2010 Jeep Wrangler Review

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The Car Connection
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The Car Connection

The Car Connection Expert Review

Bengt Halvorson Bengt Halvorson Deputy Editor
January 18, 2010

The 2010 Jeep Wrangler remains a choice like no other—and it's the only true convertible in which you can go off-roading.

To bring you a comprehensive review that wraps up the best reviews information available covering the 2010 Jeep Wrangler, TheCarConnection.com's SUV experts researched a wide range of publications. TheCarConnection.com's editors have also driven the new Jeep Wrangler on- and off-road in order to give you an expert opinion.

The Jeep Wrangler returns for 2010 with the same iconic features (including removable doors and a fold-down windshield) that have brought renown to this unique vehicle, as well as the body-on-frame chassis and solid front and rear axles that established the Wrangler as one of the most capable off-road SUVs on the market. The Jeep Wrangler is three years old in its current form but retains all the classic lines of Jeep's past. For the 2010 model year, it gets some minor updates in terms of the standard equipment it carries, and the soft top is improved for better ease of use.

The 3.8-liter V-6 engine produces 202 horsepower and comes with a choice of either manual or four-speed automatic transmissions. Fuel economy on rear-drive, manual-transmission models is as high as 16 mpg city, 21 highway, which is good for the Wrangler lineup but not particularly economical. The engine feels strong, but it still makes more noise than you might expect of a more traditional SUV. While the Jeep excels off-road, on the highway the Wrangler can have a jittery, bouncy ride with plenty of road noise and imprecise steering. Off-roading toughness of both Jeeps is assured by live axle front and rear suspensions, with 10.2 inches of ground clearance and the availability of a four-wheel-drive system with heavy-duty axles, locking differentials, Rock-Trac transfer case with extra-low gearing, electronically disconnecting stabilizer bar, and knobby BF Goodrich tires on Rubicon versions.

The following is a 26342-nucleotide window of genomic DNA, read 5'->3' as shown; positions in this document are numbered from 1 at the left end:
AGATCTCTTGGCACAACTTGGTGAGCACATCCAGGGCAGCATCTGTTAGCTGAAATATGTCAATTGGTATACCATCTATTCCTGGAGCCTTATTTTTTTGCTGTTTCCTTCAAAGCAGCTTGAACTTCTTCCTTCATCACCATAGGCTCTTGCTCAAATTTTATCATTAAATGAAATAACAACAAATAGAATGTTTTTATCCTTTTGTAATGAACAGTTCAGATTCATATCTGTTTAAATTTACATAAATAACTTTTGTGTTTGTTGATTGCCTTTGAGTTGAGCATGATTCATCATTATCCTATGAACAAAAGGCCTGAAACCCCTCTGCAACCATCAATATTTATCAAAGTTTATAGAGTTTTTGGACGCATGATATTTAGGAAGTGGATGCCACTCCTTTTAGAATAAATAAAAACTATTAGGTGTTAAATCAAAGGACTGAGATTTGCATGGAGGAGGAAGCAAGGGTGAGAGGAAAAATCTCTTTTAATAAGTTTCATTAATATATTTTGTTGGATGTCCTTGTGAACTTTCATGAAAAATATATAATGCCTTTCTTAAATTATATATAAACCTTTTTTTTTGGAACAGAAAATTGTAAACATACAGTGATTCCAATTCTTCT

With room for five adult passengers, the Wrangler Unlimited model remains the only four-door convertible SUV on the market. Last year, 20.6 inches were added to the Jeep Wrangler Unlimited's wheelbase, stretching it to 116 inches and giving it the most cargo space ever offered in a Wrangler, as well more passenger room and comfort with a larger rear seat. The removable tops are one of Jeep's best features—though they allow lots of road noise in the cabin, they can completely open the cabin of both the two- and four-door models, turning a hardtop Jeep into a convertible SUV. Jeep improves the soft top for 2010, making it much easier to use.

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The 2010 Jeep Wrangler scores five-star ratings for front and side impact protection. Two-wheel-drive models have four-star rollover protection, while four-wheel drivers have a three-star rating. Standard safety features include Hill Start Assist (HSA) to prevent rollback on  graded surfaces and Trailer Sway Control (TSC), which monitors vehicle movement relative to the intended path and activates the Electronic Stability Program (ESP) if the trailer begins to sway outside set parameters. Anti-lock brakes and stability control are now standard, but side-impact airbags remain an option in a class where they're almost always now standard.

Most models of the 2010 Wrangler include air conditioning and cruise control. Sirius Satellite Radio is an option, as are a navigation system and a music hard drive. New standard features for 2010 are fog lamps, tow hooks, a compass, an outdoor temperature gauge, and a system that reveals how economically you are driving.